iOS. Apple. Indies. Plus Things.

Converting Data into a Formatted JSON Swift String

// Written by Jordan Morgan // Feb 2nd, 2023 // Read it in about 2 minutes // RE: Swift

Recently I’ve started a large project which involves converting a number of models written in Objective-C over to Swift. As part of my work, I’ve been porting swathes of model definitions that are represented by a flavor of JSON that were used with Pinterest’s excellent Plank library1.

I quickly discovered that there wasn’t a fantastic shortcut to this work, since the definitions we’ve created for our Objective-C codebase aren’t plug-and-play JSON. Here’s an example:

    "id": "composerLinkImage.json",
    "title": "composerLinkImage",
    "description" : "Schema definition of Multiple Composer Link Image",
    "$schema": "http://json-schema.org/schema#",
    "type": "object",
    "properties": {
    	"height" : {"type" : "integer"},
        "width" : {"type" : "integer"},
		"type" : {"type" : "string"},
		"url" : { "type": "string", "format": "uri"}

If we want to use some model generation tool to get us 90% of the way there, such as QuickType, this won’t cut it for a few reasons:

  1. There’s extraneous data I don’t need.
  2. The only things I do need are keyed to properties.
  3. Plus, while it lists the properties and their types, that’s not super awesome because what I actually need are examples of those properties with their values (i.e. "width" : 200).

At best, I could copy and paste the properties and tweak some of it to work:

    "height" : 0,
    "width" : 0,
	"type" : "",
	"url" : "https://www.test.com"

At this point, QuickType will spit out most of what I’m after:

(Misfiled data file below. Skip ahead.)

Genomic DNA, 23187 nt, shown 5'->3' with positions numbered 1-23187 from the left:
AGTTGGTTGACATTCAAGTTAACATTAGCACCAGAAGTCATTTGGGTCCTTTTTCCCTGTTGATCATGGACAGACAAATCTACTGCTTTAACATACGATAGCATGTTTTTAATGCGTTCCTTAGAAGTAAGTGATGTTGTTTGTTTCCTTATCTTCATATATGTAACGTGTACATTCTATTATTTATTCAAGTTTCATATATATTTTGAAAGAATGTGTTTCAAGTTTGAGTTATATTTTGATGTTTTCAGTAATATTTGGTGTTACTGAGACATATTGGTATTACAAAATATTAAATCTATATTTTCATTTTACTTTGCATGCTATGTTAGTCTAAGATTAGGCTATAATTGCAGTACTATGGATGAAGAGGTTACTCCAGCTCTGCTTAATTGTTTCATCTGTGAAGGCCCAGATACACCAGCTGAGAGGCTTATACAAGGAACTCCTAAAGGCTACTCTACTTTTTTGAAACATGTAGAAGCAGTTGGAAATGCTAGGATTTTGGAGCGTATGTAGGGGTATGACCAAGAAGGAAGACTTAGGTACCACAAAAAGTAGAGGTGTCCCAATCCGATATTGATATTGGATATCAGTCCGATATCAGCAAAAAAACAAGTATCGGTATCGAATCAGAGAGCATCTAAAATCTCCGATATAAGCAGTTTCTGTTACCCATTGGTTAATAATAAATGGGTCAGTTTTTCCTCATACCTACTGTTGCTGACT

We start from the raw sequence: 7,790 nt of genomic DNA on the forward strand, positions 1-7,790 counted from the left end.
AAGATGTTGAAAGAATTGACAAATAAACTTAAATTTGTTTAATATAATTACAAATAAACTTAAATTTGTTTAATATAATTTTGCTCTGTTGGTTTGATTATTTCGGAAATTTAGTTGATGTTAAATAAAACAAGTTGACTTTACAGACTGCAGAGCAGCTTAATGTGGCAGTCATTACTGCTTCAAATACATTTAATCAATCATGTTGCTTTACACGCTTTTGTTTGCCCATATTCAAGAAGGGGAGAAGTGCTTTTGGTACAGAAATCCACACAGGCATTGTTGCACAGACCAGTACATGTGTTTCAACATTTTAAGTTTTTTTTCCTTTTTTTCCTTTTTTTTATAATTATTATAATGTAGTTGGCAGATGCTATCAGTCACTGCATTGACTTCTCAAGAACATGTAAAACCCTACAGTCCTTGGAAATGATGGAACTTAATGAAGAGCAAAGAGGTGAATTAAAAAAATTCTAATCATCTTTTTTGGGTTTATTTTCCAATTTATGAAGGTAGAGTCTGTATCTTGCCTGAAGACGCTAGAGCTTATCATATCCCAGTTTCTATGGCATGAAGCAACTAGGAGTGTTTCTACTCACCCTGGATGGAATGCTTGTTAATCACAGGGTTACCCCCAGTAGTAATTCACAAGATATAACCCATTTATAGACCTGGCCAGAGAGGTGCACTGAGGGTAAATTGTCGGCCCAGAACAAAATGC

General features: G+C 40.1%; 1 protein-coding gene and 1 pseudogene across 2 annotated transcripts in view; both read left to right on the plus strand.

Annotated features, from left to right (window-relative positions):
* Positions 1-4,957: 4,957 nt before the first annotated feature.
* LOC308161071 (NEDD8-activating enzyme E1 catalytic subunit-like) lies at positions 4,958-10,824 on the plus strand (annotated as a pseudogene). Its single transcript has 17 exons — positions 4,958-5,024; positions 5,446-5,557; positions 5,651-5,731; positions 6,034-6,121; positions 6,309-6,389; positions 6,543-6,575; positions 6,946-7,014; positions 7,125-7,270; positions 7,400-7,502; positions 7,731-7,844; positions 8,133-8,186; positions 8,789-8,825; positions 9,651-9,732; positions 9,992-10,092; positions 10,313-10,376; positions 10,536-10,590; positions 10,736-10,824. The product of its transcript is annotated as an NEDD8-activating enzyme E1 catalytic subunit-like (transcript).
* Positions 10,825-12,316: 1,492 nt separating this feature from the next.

// This file was generated from JSON Schema using quicktype, do not modify it directly.
// To parse the JSON, add this file to your project and do:
//   let welcome = try? JSONDecoder().decode(Welcome.self, from: jsonData)

import Foundation

// MARK: - Welcome
struct ComposerLinkImage: Codable {
    let height, width: Int
    let type: String
    let url: String

Of course, this doesn’t scale when I have near 50-60 models to convert over. So, taking stock of the situation, I accepted the fact those pesudo-json definitions weren’t worth much. It was like having a cheat sheet for a test, but all of the answers were written backwards.


What I did have was an internal app I created to hit all of our endpoints to fetch those models:

Screenshots of an internal iOS running that shows APIs and their responses.

And therein lied my salvation.

By hitting our own API, I could get grab the raw Data and then use a little extension to get that into a formatted JSON string. With that, I could get cut out of some of the grunt work by copy and pasting the correctly formatted JSON into a model generation tool. There’d still be tweaks to make, but it does save me a bit of time.

And so it was, I used #ThisOneSimpleTrick it to create a beautiful, copyable and readable JSON string using our good friend Foundation:

extension Data {
    var prettyPrintedJSONString: NSString? {
        guard let jsonObject = try? JSONSerialization.jsonObject(with: self, options: []),
              let data = try? JSONSerialization.data(withJSONObject: jsonObject, 
              										 options: [.prettyPrinted]),
              let prettyJSON = NSString(data: data, encoding: String.Encoding.utf8.rawValue) else { 
              	return nil 

        return prettyJSON

From there, I simply looped through our API calls and used this little helper function to print everything out that I needed:

func dumpRawJSONResponse(for endpoint: URL, params: [String : Any], method: HTTPMethod) {
	Task {
	    let response = await AF.request(endpoint,
	                                    method: method,
	                                    parameters: params)
	                                    .serializingResponse(using: .data).response
	    guard let responseData = response.data else {
	        print("There was no data from the response.")
	    print(responseData.prettyPrintedJSONString ?? "Couldn't create a .json string.")

And zing ✨ - there was all of the JSON I needed perfectly formatted. From our previous example, now I had something like this:

	"height" : 200,
	"width" : 200,
	"type" : "square",
	"url" : "https://www.test.com"

And that, as my good friends in the U.K. would say, is a job that’s done and dusted.

Until next time ✌️

  1. This tool has saved me several hours, and it’s perfect for generating immutable models for Objective-C codebases. 


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